The team tested the device on heart muscle cell cultures and heart tissue designed in the laboratory. The experiments involved placing the cell culture or tissue over the device and then monitoring the electrical signals detected by the FET sensors. By seeing which sensors first detected a signal and then measuring the time it took the other sensors to detect the signal, the team could determine which direction the signal was traveling and its speed. The researchers were able to do this for signals traveling between neighboring cells and, for the first time, for signals traveling within a single heart muscle cell.
What makes this even more exciting, Xu said, is that this is the first time that scientists have been able to measure intracellular signals in 3D tissue constructs. “So far, only extracellular signals, ie signals that lie outside the cell membrane, have been measured in these types of tissues. Now, we can actually pick up signals within cells that are embedded in 3D tissue or the organoid, “she said.
The team’s experiments led to an interesting observation: Signals within individual heart cells travel nearly five times faster than signals between multiple heart cells. Studying this kind of detail could reveal insights into cardiac abnormalities at the cellular level, Gu said. “Let’s say you are measuring the speed of the signal in a cell and the speed of the signal between two cells. If there is a very large difference between these two velocities, i.e. if the intercellular velocity is much, much smaller than the intracellular velocity, then it is likely that something is wrong with the junction between the cells, possibly due to fibrosis, “he explained. .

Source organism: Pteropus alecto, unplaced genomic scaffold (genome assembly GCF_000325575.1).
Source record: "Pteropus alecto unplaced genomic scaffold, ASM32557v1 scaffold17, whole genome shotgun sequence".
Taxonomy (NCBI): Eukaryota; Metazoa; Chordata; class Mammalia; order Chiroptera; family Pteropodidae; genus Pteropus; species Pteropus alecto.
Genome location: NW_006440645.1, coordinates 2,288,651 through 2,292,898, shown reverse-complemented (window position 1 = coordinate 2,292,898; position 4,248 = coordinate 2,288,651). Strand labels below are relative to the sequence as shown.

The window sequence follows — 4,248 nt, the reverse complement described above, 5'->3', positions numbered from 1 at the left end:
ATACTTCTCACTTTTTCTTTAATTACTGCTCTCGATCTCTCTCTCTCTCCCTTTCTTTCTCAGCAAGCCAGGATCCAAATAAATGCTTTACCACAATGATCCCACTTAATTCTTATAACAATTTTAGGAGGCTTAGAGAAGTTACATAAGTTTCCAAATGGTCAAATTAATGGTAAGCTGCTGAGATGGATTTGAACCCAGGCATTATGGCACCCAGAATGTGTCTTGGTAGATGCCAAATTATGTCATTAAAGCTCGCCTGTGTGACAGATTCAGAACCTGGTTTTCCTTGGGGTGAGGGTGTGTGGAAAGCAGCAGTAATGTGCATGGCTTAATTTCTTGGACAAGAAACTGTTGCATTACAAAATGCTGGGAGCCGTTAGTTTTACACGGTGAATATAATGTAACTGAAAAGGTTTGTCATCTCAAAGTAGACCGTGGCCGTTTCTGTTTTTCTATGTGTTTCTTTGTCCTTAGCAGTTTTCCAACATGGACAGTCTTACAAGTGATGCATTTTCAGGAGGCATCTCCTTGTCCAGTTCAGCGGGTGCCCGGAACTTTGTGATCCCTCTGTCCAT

Biologists could also use this device to study signal transport between different organelles in a cell, Gu added. A device like this could also be used to test new drugs and see how they affect the cells and tissues of the heart.
The device would also be useful for studying electrical activity within neurons. This is a direction the team is looking to explore next. In the future, the researchers plan to use their device to record electrical activity in real biological tissue in vivo. Xu envisions an implantable device that can be placed on the surface of a beating heart or on the surface of the cortex. But the device is still far from that stage. To get there, the researchers have more work to do, including fine-tuning the layout of the FET sensors, optimizing the size and materials of the FET array, and integrating AI-assisted signal processing algorithms into the device. .
Paper: “Three-dimensional transistor arrays for intra and intercellular recording”. Co-authors include Chunfeng Wang, Namheon Kim, Jingxin Zhang, Tsui Min Wang, Jennifer Stowe, Jing Mu, Muyang Lin, Weixin Li, Chonghe Wang, Hua Gong, Yimu Chen, Yusheng Lei, Hongjie Hu, Yang Li, Lin Zhang, Zhenlong Huang, Pooja Banik, Liangfang Zhang and Andrew D. McCulloch, UC San Diego; Rohollah Nasiri, Samad Ahadian and Ali Khademhosseini, Terasaki Institute for Biomedical Innovation; Jinfeng Li and Peter J. Burke, UC Irvine; Leo Huan-Hsuan Hsu, Xiaochuan Dai and Xiaocheng Jiang, Tufts University; Zheyuan Liu, Massachusetts Institute of Technology; and Xingcai Zhang, Harvard University.
This work was supported by the National Institutes of Health (1 R35 GM138250 01).